Exhibition Dates: September 10 – October 1
The Human Nature of Trees
When asked by Hans Hofmann if an artist should paint from nature, Jackson Pollock’s response was “I am nature. Although Pollock was most likely thinking about his body rhythms while creating art spontaneously, his often quoted comment suggests that he felt a strong connection with the natural world, which seems plausible in that he produced most of his drip paintings in a barn in the rustic setting of the Springs, near East Hampton, New York. In the 1940s-50s, working in the Hamptons provided the artist with a sanctuary of sorts, a respite from the frenzy of New York City’s bustling life of crowded pedestrians, moving cars and noisy radios.
Compared with today’s media-saturated digital world, mid-20th-century urban life seems relatively tame, and artists’ yearnings to return to nature seem to have increased proportionately with the advances of the times. For Sandy Bleifer, Jean Edelstein, Maria Greenshields-Ziman, and Nataša Prosenc Stearns, living in Venice, California—where there is plenty of sunshine and access to the beach—provides some degree of opportunity to engage directly with the elements. Unlike the Hamptons in the 50s, however, the area is integrated with rather than isolated from the detriments of industrialization—such as traffic congestion, noise pollution, overpopulation, and crime. In response to this situation, Bleifer, Edelstein, Greenshields-Ziman, and Prosenc Stearns have each dedicated a portion of their creative practice to developing artworks which, in their creation as well as in their viewing, can provide a virtual communion with nature. Although these four women artists work in a variety of mediums, they share a common bond in their devotion to finding humanity in the poetry of trees.
Sandy Bleifer has held a longtime fascination with the relationship between trees and paper. While it is well known that paper is made from trees, Bleifer reverses the sequence by making tree forms out of paper. In her ongoing series “Paper Becoming Trees,” which she began in 1984, the artist demonstrates her skills as a master of her medium, having worked for many years with both handmade and commercially produced paper and having attained proficiency in a variety of processes, including painting, screen printing, moulding, and burning. Over the years, Bleifer has simulated a broad range of tree forms, including numerous varieties of barks, logs, and lumber. On a metaphoric level, these tree-like objects are about organic growth itself. Trees, just like humans, respond to the elements and have a temporal lifespan. With this concept in mind, Bleifer often brings an aged appearance to surface textures by burying her materials in the ground and then retrieving them during the process of developing the art work.
Jean Edelstein enjoys drawing trees at parks and gardens. For Edelstein, this practice is a joyful experience that she compares to what she feels while watching dancers in performance. Inspired by nature’s inherent choreography, Edelstein draws on site by recording her impressions of the organic rhythms of tree shapes, curving branches, and a vivid array of colors, into Chinese books with accordion-folded watercolor paper. In this way, she becomes a human conduit for transcribing the movements and interactions of trees sequentially over time, frame by frame as in a panoramic film. For Edelstein, whose art has been influenced over the years by both Western and Eastern modes of spirituality, the parks and gardens are sanctuaries for peacefulness and reflection. In short, they serve as the ideal settings for making art by communing with nature in a ritualistic manner that is intimate, personal, spontaneous, and immediate.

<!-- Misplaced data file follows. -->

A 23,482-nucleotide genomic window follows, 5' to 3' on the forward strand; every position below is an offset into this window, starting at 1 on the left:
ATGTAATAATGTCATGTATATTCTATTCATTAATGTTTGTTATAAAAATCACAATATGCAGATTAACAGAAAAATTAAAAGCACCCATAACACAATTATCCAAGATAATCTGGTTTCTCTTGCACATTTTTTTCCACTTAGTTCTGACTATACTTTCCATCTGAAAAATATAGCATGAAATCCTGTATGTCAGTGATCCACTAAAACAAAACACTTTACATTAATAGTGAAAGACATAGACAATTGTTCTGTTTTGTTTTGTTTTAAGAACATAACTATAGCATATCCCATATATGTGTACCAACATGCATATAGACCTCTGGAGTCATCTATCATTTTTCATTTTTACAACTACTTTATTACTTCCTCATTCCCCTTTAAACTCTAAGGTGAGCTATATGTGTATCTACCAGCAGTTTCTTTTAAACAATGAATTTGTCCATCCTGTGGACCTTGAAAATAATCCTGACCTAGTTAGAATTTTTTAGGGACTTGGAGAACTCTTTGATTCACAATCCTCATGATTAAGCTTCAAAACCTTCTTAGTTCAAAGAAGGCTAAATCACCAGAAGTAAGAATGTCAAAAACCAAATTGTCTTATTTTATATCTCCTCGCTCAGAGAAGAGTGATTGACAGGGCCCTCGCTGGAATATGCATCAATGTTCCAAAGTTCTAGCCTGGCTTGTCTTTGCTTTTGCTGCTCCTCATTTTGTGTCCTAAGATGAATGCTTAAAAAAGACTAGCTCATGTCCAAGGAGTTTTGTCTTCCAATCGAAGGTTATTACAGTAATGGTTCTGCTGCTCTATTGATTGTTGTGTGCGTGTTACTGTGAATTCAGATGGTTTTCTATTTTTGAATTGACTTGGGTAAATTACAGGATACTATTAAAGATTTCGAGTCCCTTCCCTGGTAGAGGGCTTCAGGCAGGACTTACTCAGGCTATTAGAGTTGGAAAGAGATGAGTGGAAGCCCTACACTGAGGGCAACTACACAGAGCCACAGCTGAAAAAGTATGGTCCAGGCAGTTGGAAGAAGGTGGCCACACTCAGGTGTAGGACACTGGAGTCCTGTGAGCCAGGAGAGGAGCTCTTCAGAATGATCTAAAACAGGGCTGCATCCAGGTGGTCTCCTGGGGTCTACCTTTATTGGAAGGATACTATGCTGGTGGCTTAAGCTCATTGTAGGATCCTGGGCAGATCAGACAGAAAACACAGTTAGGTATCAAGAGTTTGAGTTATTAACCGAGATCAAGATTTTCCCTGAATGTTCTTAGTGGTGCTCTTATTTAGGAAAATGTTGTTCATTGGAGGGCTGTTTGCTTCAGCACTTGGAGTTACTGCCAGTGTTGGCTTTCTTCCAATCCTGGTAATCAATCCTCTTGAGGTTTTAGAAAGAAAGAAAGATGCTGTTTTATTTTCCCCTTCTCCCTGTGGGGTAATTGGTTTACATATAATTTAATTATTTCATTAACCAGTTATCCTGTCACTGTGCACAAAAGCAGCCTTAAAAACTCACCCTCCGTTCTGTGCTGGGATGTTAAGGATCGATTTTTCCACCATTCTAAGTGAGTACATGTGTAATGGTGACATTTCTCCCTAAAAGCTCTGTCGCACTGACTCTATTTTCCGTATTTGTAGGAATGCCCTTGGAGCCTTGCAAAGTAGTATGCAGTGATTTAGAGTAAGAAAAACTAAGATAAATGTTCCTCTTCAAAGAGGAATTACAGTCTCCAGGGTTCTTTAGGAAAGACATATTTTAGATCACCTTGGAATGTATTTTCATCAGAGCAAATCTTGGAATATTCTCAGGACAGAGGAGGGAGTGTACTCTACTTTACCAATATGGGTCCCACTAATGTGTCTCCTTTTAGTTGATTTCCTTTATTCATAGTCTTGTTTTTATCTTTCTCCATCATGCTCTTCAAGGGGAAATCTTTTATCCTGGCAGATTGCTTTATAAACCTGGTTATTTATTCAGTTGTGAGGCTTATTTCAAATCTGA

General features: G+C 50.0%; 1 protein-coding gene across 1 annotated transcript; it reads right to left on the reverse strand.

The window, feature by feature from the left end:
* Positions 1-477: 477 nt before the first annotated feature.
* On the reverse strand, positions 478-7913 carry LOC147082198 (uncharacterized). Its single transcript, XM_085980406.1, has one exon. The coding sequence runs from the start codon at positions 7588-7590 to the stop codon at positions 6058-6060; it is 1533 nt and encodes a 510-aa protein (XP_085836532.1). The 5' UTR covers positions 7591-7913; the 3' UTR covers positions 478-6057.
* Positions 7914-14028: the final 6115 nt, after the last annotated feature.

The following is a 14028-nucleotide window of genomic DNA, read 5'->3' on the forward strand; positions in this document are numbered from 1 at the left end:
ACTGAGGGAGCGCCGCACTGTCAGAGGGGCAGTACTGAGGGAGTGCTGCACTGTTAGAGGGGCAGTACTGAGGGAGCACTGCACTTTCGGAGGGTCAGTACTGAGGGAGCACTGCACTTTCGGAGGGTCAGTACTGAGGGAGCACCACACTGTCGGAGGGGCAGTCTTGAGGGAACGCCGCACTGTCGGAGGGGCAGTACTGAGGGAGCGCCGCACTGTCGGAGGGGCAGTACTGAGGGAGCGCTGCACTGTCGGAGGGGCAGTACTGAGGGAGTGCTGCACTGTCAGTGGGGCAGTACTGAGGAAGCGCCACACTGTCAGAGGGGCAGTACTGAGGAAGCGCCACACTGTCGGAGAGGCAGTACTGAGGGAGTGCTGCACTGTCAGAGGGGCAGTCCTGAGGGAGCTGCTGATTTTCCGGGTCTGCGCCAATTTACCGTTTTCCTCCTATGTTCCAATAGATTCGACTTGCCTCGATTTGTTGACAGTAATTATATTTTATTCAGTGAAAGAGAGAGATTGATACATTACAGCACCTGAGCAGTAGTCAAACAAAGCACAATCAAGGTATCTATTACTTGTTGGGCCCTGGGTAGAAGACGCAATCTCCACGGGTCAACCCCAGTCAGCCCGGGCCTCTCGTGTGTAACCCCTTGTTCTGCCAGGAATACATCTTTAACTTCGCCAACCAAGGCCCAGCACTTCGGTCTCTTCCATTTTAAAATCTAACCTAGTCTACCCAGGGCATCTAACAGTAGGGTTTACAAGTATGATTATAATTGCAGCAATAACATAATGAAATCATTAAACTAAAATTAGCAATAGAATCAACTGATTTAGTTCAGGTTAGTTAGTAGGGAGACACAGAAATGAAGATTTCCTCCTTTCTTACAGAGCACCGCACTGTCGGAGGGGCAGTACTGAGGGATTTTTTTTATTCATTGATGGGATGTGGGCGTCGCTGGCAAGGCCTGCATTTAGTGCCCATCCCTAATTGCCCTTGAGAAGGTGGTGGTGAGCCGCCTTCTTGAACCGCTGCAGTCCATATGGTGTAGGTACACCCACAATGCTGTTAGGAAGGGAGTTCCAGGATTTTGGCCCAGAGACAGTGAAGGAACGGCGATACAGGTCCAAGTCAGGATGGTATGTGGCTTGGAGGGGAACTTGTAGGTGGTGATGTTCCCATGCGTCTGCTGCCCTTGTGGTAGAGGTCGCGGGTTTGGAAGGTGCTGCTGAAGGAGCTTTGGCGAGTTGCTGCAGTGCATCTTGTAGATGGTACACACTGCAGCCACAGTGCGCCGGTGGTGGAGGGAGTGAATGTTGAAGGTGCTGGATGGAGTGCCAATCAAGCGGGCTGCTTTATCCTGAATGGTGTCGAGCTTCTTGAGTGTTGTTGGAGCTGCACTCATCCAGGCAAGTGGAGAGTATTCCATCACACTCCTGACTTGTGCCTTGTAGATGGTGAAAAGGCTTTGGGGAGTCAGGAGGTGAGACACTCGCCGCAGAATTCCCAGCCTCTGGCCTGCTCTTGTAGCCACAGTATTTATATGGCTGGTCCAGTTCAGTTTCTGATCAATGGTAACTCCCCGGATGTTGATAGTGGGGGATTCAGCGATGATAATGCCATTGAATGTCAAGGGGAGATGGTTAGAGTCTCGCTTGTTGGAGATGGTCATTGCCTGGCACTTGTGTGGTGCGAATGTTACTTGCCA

Maria Greenshields-Ziman maintains contact with nature by returning regularly to the her family farm in the South England countryside. As a child growing up in rural England, Greenshields-Ziman spent countless hours playing amidst lush fields, hedgerows, streams, and trees. Her favorite trees, in fact, became places of refuge when she needed solitude and solace. Today relatively unchanged from the time of the artist’s youth, the rural English landscape has become a treasured friend from the past, whose renewed acquaintance unfolds in her mixed-media works and illuminated drawings. By rendering her tree imagery on unlikely surfaces such as textured fiberglass weave or Plexiglas that is then electrically back-lit, Greenshields-Ziman brings qualities of light and air to her timeless subjects. Whether viewing a cluster of trees from afar or a detailed section at close range, the artist infuses each composition with a convincing life-affirming energy.
Nataša Prosenc Stearns is interested in the parallels between the human body and the natural world, and seeks to establish a spiritual connection between the two. In her videos of trees, she employs a number of stylistic devices—such as split-screen juxtaposition of frames, overlapping and dissolving of images, and rapid scanning of surfaces—to evoke the sense that nature is always alive and breathing. In her video Sky is Earth, viewers will see rhythmic transitions from earth to trees to sky and clouds, while listening to sounds of wind, rain, and other of nature’s forces. A symphony composed from details of nature, this and other of Sterns‘ tree videos will heighten a viewer’s consciousness of nature’s heartbeat, which is often ignored or taken for granted.